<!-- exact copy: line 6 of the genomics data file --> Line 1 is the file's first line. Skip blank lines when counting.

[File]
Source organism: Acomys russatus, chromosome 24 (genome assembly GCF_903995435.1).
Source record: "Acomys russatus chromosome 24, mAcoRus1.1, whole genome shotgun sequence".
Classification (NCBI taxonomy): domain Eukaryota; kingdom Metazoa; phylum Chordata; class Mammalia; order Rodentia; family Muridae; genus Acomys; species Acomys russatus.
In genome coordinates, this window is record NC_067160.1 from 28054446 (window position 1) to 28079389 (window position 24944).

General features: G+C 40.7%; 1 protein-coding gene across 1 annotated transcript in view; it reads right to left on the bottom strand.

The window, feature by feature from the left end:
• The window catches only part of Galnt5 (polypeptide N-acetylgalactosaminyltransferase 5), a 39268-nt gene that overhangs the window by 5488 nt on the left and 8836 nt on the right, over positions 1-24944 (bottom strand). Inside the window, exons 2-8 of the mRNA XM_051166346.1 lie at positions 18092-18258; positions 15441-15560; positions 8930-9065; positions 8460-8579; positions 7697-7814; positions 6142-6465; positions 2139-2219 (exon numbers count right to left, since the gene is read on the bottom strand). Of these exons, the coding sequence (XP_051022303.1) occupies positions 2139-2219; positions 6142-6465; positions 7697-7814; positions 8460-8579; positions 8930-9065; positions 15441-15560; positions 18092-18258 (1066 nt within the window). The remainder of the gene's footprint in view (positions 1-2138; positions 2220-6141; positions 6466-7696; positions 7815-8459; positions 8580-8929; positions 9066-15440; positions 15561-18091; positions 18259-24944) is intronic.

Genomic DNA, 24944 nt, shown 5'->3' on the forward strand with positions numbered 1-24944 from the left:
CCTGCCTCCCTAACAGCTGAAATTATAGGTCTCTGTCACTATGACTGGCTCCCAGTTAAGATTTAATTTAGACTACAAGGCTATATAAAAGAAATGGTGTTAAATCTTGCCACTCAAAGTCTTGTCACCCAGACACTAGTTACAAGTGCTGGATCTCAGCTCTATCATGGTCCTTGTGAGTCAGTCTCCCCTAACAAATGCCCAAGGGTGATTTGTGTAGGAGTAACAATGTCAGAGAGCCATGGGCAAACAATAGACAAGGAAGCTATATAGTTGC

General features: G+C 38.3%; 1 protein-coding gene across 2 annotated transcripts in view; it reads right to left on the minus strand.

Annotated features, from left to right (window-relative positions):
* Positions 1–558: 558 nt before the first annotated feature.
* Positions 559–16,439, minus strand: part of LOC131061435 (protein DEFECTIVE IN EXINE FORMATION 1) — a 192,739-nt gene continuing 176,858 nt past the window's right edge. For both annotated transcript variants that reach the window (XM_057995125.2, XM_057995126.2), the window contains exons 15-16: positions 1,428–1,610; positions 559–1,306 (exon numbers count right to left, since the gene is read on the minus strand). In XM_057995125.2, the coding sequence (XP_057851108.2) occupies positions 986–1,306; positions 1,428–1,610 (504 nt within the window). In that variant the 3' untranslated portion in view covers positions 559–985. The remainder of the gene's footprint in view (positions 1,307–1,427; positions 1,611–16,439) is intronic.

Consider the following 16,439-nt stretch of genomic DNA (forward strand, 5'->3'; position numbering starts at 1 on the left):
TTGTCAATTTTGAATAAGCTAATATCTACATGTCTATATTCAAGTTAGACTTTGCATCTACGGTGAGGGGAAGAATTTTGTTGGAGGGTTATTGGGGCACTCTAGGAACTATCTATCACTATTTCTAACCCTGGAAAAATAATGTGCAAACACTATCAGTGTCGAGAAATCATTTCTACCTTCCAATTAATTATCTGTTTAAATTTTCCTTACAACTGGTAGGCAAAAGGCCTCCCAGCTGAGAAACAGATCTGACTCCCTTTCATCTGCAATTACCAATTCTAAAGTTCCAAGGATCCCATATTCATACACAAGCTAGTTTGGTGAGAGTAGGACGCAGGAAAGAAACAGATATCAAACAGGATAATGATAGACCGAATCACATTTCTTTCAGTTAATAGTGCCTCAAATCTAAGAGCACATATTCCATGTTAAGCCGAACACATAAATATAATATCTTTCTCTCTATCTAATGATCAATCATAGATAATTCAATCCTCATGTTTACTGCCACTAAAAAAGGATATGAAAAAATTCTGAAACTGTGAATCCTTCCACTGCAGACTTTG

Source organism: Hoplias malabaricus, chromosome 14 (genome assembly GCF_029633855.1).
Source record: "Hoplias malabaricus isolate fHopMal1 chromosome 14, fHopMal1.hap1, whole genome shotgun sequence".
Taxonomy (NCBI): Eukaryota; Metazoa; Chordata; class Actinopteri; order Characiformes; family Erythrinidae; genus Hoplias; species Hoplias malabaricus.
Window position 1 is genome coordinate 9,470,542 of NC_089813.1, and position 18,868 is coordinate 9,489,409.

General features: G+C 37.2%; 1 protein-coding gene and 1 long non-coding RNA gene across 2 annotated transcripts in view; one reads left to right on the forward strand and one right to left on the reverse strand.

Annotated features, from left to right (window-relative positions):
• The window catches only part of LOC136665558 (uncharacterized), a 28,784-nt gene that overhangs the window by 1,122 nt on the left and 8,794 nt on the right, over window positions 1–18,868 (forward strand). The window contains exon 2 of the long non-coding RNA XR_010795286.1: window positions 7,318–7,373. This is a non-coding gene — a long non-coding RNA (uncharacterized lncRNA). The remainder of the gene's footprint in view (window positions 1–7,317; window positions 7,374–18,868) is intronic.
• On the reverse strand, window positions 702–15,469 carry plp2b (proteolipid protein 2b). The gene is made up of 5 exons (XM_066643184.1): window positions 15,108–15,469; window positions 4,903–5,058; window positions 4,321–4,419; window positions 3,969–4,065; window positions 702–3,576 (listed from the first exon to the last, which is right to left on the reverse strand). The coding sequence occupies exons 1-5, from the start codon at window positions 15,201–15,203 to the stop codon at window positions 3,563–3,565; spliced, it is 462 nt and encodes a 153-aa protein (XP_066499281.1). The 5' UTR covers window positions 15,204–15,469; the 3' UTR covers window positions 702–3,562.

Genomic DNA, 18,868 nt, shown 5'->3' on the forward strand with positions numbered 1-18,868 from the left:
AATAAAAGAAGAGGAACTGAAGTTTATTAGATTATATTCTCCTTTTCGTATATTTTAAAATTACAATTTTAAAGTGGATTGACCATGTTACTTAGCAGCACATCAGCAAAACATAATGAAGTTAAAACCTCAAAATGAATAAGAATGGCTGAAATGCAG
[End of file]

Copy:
The window, feature by feature from the left end: